In the past, nominees were chosen in two phases, with the bulk of the work done by Academy members who volunteered to watch dozens of foreign-language movies at Los Angeles-based screenings. That’s where the category got a bad rap, since the task skewed heavily to older and retired members who had the time to put in the effort.
Now, according to a letter sent last week by the category’s executive committee, all Academy members — from Peoria in Illinois to Paris in France — can participate in Phase One, so long as they can attest to having seen at least 15 of the eligible submissions on the big screen can opt to vote. That should be especially helpful for those who live in cosmopolitan cities or else travel the festival circuit, where many of these films unspool.
A separate rule change to Phase Two significantly broadens the number of people who pick the final five nominees.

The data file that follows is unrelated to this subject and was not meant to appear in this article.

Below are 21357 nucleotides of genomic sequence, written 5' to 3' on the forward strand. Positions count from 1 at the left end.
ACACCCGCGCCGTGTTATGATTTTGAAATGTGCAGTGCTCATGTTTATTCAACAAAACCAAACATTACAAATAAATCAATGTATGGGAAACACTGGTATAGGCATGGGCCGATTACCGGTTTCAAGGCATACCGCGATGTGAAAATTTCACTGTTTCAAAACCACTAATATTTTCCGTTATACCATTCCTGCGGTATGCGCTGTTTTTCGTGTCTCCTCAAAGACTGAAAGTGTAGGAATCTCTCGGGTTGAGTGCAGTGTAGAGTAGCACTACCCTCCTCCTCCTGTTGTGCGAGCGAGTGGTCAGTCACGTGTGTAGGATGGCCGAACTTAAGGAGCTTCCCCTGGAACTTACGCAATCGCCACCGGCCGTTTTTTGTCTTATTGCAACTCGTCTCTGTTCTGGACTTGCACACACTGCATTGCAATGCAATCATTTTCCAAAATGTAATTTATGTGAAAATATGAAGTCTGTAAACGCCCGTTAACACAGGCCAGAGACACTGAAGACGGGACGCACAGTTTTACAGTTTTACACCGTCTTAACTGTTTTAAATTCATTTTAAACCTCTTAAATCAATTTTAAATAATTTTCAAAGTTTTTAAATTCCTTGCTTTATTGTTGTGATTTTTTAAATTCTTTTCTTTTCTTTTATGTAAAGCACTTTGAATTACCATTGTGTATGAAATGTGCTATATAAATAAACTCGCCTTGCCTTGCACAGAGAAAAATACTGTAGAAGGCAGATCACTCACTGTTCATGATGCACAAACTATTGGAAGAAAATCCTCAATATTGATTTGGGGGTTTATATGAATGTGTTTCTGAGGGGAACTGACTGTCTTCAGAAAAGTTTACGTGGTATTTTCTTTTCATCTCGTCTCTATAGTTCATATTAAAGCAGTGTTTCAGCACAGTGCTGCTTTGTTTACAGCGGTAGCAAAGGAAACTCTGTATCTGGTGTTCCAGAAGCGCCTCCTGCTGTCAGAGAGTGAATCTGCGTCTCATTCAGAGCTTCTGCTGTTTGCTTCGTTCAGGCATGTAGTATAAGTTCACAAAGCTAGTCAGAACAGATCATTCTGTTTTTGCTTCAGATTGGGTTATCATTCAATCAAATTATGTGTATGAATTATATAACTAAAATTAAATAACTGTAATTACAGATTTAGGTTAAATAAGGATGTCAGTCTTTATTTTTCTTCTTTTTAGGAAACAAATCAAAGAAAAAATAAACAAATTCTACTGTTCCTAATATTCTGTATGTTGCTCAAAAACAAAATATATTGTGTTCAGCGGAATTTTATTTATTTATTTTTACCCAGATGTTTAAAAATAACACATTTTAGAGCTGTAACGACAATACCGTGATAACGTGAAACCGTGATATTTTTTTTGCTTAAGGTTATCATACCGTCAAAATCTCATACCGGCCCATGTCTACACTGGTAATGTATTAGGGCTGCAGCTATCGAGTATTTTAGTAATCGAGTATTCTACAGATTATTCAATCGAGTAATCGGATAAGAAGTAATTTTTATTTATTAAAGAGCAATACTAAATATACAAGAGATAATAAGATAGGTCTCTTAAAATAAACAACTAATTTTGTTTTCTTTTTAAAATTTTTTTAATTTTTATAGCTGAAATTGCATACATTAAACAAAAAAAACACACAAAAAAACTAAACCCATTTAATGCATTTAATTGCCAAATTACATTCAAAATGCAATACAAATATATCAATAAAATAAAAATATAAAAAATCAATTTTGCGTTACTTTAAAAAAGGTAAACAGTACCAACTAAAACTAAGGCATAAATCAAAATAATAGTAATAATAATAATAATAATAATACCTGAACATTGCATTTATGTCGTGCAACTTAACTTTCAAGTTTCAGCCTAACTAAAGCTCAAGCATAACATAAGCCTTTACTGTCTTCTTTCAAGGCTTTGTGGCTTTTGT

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Previously, for Phase Two, the Academy screened the entire shortlist in four big cities — Los Angeles, San Francisco, New York and London — and anyone who saw them all could vote. Two years ago, the Academy allowed its international contingent to join in via streaming, and now, all members who opt in to vote are being given the same option, though there will still screenings in those cities (n.b. this year, the shortlist has been expanded from nine finalists to an even 10).
“If they see all 10 movies, they can vote,” committee co-chair Larry Karaszewski says. By offering streaming to everyone in Phase Two, the Academy hopes to increase participation in the category. This in turn, could benefit foreign films chances in the best pic race, as more people will see these key global offerings.